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There is a known exploit that occured in the last few weeks and Cpanel has issued a fix - and not all servers/datacenters have gotten around to applying it.
The funny thing about it - it only shows itself when using IE - and Google Ads definitely make it worse. On pages that do not have Google ADs or that type of code - the problem is stil there, but almost un-noticable.
When using Firefox - the problem goes away...
READ FROM HOSTING RELEASE:
This was a 0 day cpanel exploit. Anyone in the world running cpanel could have been exploited.
They actually did the cpanel exploit about a month ago which explains what we thought at the time to be "bad cpanel updates." We thought this because sites weren't loading in IE and the fix was just changing a line in cpanel. At this point in time viruses weren't loading as far as we knew or heard so there was nothing to suggest anything different then a bad cpanel update.
We believe whoever did this was perfecting what they were about to launch and waiting for the right moment. They chose a few days ago to launch it in full force to exploit Microsoft's newly announced vml exploit. They used the exploit in cpanel to distribute trojans / viruses to target the vml exploit.
Here's what cpanel said once we showed them the exploit....
Originally Posted by Cpanel
"This has been confirmed and patched. Running /scripts/upcp will fix the vulnerability in all builds."
We had our own patch we ran before the release of cpanel's, and as soon cpanel provided an update we ran their patch as well.
We had a few problems to figure out......
1. How was it happening and where was it coming from?
We could easily fix the problem but every time we did in minutes to an hour later it would come back. After hours of looking how this was happening we made little / no progress. We reached out to the web hosting community for help and soon had everyone helping us.
To name a few....
ThePlanet's security team, Layeredtech's security team, idefense.com, verisign, our best inhouse administrators and gurus, some server admin companies, and a customer of our's named Brad who helped build the architecture of paypal and ebay.com.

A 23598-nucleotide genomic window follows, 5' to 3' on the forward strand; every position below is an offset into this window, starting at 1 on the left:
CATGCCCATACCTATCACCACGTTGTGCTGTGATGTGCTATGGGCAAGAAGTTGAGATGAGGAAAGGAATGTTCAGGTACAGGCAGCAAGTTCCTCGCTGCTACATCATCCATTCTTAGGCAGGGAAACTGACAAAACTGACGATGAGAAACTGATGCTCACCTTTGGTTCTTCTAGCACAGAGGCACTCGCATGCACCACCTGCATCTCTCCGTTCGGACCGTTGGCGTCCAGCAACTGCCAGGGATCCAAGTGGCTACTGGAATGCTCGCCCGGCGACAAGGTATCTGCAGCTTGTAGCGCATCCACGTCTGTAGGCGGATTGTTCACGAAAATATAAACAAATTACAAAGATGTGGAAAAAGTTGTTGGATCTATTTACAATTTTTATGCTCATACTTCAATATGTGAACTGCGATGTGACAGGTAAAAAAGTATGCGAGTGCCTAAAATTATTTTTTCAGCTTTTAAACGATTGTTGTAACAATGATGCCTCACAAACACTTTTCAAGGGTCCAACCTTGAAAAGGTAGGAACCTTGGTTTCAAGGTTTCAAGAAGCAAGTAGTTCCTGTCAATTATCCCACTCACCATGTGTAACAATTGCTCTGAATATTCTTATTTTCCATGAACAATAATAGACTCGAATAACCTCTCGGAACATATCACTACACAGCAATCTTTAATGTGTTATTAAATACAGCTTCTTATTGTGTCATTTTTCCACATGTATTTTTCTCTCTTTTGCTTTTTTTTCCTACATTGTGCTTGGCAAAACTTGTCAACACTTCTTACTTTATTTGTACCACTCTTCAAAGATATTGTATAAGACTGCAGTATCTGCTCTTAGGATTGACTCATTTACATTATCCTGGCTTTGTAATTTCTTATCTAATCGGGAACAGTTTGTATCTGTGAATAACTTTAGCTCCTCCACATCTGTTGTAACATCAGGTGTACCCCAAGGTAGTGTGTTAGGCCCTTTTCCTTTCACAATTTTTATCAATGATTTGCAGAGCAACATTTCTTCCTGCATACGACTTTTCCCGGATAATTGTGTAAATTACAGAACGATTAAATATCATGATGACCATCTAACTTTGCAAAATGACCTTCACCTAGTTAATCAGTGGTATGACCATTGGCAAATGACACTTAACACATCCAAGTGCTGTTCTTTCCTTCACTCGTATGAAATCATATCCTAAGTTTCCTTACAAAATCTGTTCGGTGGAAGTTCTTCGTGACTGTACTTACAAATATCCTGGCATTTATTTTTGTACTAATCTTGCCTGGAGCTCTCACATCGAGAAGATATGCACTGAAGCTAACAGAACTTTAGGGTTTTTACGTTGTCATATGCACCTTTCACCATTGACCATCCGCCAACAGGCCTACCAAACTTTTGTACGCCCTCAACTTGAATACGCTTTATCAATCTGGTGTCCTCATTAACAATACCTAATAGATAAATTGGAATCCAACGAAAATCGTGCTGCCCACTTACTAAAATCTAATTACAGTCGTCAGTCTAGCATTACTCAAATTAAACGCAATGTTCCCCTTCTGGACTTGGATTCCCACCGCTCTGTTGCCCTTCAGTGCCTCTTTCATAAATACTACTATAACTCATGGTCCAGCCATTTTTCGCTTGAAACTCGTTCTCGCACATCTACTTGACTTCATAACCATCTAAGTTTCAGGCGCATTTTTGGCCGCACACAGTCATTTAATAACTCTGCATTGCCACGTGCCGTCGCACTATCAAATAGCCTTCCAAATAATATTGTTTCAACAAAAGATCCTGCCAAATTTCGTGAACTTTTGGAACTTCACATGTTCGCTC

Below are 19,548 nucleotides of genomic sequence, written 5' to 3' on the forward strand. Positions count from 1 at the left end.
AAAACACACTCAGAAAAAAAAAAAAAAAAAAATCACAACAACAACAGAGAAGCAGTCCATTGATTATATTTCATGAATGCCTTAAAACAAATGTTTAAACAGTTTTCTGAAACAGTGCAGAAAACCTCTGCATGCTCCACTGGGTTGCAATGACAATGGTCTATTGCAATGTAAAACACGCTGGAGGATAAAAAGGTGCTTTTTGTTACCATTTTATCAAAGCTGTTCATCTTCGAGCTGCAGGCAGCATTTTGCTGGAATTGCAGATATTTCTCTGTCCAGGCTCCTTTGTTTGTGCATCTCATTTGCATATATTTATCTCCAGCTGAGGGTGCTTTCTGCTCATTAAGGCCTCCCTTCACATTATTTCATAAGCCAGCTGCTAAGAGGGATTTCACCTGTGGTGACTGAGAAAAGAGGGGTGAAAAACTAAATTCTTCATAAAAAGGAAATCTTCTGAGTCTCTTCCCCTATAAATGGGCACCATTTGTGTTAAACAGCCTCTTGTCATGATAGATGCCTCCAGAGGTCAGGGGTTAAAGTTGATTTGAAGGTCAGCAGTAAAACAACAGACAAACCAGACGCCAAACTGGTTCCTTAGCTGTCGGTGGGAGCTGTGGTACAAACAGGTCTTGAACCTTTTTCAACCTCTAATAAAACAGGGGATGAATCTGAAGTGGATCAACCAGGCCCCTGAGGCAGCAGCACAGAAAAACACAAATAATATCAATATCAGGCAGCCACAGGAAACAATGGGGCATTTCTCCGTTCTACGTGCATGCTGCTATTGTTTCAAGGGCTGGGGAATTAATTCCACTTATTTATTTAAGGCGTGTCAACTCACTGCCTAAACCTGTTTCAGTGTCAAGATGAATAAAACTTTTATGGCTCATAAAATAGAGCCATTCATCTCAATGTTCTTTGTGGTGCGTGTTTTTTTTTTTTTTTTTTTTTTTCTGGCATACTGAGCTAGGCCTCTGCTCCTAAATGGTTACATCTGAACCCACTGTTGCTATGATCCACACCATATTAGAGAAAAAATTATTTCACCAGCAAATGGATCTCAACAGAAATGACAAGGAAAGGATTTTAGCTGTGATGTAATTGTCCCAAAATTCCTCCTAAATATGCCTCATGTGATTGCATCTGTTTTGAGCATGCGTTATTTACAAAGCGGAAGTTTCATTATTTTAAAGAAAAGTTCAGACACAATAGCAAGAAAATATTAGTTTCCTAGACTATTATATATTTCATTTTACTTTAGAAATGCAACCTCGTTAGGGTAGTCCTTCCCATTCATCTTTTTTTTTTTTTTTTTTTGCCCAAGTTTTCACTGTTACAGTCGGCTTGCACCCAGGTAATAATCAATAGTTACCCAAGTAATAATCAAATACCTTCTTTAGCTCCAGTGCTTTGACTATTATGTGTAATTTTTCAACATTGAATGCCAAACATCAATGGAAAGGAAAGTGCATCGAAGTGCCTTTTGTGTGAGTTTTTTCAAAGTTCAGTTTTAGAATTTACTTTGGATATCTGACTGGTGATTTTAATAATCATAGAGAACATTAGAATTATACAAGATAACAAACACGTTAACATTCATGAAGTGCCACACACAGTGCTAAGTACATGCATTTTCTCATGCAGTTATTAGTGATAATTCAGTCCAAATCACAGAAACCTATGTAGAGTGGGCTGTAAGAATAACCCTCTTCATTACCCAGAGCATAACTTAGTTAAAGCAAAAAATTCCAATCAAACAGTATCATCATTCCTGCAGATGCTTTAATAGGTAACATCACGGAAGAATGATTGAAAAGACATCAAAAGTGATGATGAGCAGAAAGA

Brad had some contacts in symantec, trend, and Mcafee that he was able to contact on our behalf. We had everybody working on this. Our CTO DaveC finally figured out what was causing it and cleaned it up at which point it has not happened since.
2. What was exploited and how?
We might have cleaned it up to fix the problem, but without knowing how they were exploiting our boxes they could easily do it again and again. One of our best admins Tim Greer solved this mystery today when he came across a cpanel root exploit that nobody knew about. He tested it and it was soon proven this cpanel root exploit is how the hackers had the power to do the redirects. As soon as we knew the function of cpanel that was being exploited we had help with the creation of a bandaid patch that was applied immediately.
At the same time this was going on I got on the phone calling everybody in the industry to get cpanel involved. I was able to reach cpanel's operations manager Dave who quickly came up with a patch that has now been released to the public. At this point we ran upcp which will prevent our boxes from being exploited this way again.
It seems to be very sporadic and dependant on location as 2 of our other offices nearby on differnet networks are seeing everything normally.. When I was able to log in to adsense, impressions and CTR's seemed fairly normal for this time of day.
[edited by: Shadoze at 3:08 pm (utc) on Sep. 26, 2006]
Google Analytics has not updated for me for twelve hours, which is not unprecedented, but is unusual.
I suspect that G has turned off all non-essential processing until it can get on top of the current problem.
I noticed yesterday that pack.google.com was just taking my browsers round and round in a loop: I wonder if that is in any way connected? If not, I'm guessing a DDoS attack.